The reason that I even wound up getting any kind of attention is because I did a week at Rashied’s place. I got a big review from that gig, written by Robert Palmer in the New York Times. And the first recording I ever did came as a result of that. It was called Life’s Force on About Time records.
Cisco Bradley: So that was from a live show?
Ahmed Abdullah: I did a live recording of a performance at Ali’s Alley. That was released as my second recording, though it was actually my first recording.
Cisco Bradley: I see.
Ahmed Abdullah: The recording actually came out on Cadence Records around 1980 as their first release. Vincent Chancey, who is on it, was just here last night, we were hanging out. The other musicians on that date include Chico Freeman, Muneer Abdul Fatah, Jerome Hunter and Rashied Sinan. Rashied Ali had a fabulous place. And, very important for the musicians ‘cause we could work there. You could work a week, and you made money from the door but if you hustled, you could make some money. There was no guaranteed salary.
Cisco Bradley: Did the lofts ever really encounter problems with the authorities?
Ahmed Abdullah: Well, I know that Rashied did encounter some but I can’t give you facts about it. But I know he had some problems with authorities.
Cisco Bradley: Like what were the issues? I can imagine the bar being an issue. Or just the sound or—
Ahmed Abdullah: I don’t know what the nature of it was because I wasn’t involved in all that. I mean, there were rumors that they had some problem with garbage collection or… You know, there are a lot of different laws, which you have to deal with when you’re running a venue.
Cisco Bradley: Right. So then what brought the loft scene to an end?
Ahmed Abdullah: A number of different things. There was a place called The Public Theater, which opened around 1978, and they were providing guaranteed money. Studio We was another loft I did not mention, which was on Eldridge Street run by James Dubois with people like Juma Sultan and Ali Abuwi, assisting him. Studio We, in fact, was one of the earliest lofts. They would get grants. Sam Rivers would get grants from The New York State Council on the Arts … or other organizations like that. But many of the lofts weren’t able to do any more than provide you a venue and you basically had to bring in the people and that’s how the lofts would pay you, from whatever came in at the door.
So the fact of getting a guaranteed amount of money was a real issue. You know, making sure that you had a guaranteed salary because if something happened like rain, or snow, you might not have an audience, right?
Cisco Bradley: Right.
Ahmed Abdullah: So The Public Theater actually provided musicians with a guaranteed income, a venue to play at with lights and a good sound system, good publicity – you know, the whole thing. So that was one of the things.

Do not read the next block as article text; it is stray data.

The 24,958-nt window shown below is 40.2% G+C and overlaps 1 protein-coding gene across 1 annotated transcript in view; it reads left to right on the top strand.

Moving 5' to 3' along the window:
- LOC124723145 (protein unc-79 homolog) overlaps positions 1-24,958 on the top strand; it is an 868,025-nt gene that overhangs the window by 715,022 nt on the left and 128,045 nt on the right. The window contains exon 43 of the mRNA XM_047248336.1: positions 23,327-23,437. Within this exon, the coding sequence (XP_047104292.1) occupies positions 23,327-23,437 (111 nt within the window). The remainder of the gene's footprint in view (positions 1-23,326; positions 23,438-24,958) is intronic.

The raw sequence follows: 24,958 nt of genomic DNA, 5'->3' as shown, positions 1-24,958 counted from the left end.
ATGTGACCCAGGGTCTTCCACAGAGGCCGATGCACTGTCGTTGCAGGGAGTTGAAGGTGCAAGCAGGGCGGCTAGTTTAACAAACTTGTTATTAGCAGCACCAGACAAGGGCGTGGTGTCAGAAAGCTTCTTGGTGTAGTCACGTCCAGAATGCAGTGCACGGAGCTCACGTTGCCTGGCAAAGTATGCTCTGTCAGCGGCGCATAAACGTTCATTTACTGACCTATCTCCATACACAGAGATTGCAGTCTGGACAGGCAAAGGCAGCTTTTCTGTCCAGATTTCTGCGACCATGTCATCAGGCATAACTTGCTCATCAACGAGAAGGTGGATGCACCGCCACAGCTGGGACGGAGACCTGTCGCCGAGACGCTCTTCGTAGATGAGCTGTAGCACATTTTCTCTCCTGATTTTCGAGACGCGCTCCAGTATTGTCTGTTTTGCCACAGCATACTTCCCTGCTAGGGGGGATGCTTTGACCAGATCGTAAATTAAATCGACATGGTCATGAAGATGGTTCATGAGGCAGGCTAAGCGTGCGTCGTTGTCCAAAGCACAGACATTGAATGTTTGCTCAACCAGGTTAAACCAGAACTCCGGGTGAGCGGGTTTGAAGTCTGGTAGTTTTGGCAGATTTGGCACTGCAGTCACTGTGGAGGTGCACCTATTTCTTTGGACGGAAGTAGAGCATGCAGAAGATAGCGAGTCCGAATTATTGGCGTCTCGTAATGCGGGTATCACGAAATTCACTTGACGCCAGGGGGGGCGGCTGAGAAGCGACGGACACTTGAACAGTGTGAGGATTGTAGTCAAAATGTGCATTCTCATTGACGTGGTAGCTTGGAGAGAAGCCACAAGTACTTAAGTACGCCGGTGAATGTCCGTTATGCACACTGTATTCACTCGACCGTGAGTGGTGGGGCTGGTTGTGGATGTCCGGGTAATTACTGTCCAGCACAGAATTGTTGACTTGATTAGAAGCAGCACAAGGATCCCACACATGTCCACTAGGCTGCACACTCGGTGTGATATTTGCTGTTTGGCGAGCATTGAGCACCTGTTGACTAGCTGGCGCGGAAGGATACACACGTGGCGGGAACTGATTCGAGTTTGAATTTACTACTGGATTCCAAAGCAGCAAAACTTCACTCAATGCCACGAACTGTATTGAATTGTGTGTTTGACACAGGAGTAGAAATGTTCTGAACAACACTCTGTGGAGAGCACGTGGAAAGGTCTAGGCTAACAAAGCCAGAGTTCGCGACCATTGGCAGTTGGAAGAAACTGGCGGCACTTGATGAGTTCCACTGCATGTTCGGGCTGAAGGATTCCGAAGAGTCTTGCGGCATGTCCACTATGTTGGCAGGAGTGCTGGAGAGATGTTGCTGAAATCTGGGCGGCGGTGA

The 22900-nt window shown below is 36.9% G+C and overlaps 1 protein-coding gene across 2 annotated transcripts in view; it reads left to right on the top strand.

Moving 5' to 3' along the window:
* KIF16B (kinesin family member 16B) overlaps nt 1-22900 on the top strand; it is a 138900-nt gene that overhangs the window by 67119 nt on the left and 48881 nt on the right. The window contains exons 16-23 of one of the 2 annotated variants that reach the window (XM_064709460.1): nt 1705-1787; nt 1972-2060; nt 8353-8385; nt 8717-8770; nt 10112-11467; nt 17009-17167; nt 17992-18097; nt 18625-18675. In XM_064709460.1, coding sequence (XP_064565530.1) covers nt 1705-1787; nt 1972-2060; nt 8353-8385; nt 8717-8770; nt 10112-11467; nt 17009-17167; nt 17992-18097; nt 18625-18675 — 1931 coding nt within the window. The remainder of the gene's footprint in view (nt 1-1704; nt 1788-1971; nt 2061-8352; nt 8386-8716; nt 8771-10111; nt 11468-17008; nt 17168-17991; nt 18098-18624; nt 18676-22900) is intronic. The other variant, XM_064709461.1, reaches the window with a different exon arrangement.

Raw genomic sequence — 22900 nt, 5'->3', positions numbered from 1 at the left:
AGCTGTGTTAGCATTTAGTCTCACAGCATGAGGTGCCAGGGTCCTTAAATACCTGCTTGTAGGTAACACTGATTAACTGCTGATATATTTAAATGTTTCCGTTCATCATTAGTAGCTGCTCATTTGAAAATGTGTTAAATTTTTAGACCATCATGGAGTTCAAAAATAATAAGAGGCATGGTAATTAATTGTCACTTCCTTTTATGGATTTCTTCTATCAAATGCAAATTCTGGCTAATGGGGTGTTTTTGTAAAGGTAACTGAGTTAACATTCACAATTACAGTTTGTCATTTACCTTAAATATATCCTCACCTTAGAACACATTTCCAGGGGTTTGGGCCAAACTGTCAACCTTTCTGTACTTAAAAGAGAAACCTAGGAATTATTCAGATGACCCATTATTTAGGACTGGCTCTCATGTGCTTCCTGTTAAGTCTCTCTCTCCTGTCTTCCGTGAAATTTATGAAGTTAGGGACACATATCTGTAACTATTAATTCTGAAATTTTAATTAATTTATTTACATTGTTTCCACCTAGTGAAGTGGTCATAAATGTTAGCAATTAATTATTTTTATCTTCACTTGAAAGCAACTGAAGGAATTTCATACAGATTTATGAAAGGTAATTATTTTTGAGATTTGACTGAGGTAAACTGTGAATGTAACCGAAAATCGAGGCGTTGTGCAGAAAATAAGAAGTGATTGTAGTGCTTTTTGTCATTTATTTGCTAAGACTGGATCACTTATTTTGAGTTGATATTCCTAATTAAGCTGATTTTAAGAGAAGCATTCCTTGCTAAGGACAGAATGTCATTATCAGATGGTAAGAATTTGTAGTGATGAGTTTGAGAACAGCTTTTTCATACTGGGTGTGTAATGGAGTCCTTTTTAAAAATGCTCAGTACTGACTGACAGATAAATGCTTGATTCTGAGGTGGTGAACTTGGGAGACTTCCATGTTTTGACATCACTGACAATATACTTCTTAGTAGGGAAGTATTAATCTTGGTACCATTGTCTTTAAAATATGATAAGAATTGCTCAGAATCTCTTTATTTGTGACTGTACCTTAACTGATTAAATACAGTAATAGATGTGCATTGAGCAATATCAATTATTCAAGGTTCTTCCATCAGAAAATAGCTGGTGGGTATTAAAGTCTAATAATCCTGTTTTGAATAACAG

The other thing was there was a bit of controversy between Stanley Crouch who was a writer, he was managing the place that Joe Lee Wilson had called the Ladies Fort which was right down the block from Sam Rivers’ place. The problem was that some of the same acts that were booked at Rivbea were duplicated at the Ladies Fort, a block away. That controversy led Sam to shut down his series and shut down his place as venue for the music. This happened in 1978. Sam Rivers’ place was a major, major mecca. We did a recording there called the Wildflower Series in 1976. And many of the people who are major artist today, who were unknown at the time, recorded in that series. There’s a five record set that was released some time in 1977.
And that would be my first recording as a leader. There’s a 12-minute cut that I did, called Blue Phase. And many other people like David Murray, Roscoe Mitchell, Henry Threadgill, Joseph Jarman, Kalaparusha, Hamiet Bluiett, Oliver Lake, Julius Hemphill, Byard Lancaster, Olu Dara, Andrew Cyrille, Leo Smith, were recorded live during several days of recording. There were some known artists like Marion Brown, Randy Weston and Sam Rivers, as well. This May, we’ll be celebrating the 40th anniversary of that recording.
All of us were just getting our names out there and we were all featured to some extent on that recording that was done at Sam Rivers’ Studio RivBea. Sam Rivers’ wife was Beatrice Rivers and so he named the place Studio RivBea. Interestingly enough the building 24 Bond Street where this occurred is still standing.
Cisco Bradley: So then things started moving public and people just stopped having shows in the lofts?
Ahmed Abdullah: Yeah. Pretty much that was it.
People saw that the lofts were a really prime living or commercial quarters so the price of real estate in that area went up. One no longer had the kind of access that people had in the 1970s, as we moved into the 1980s.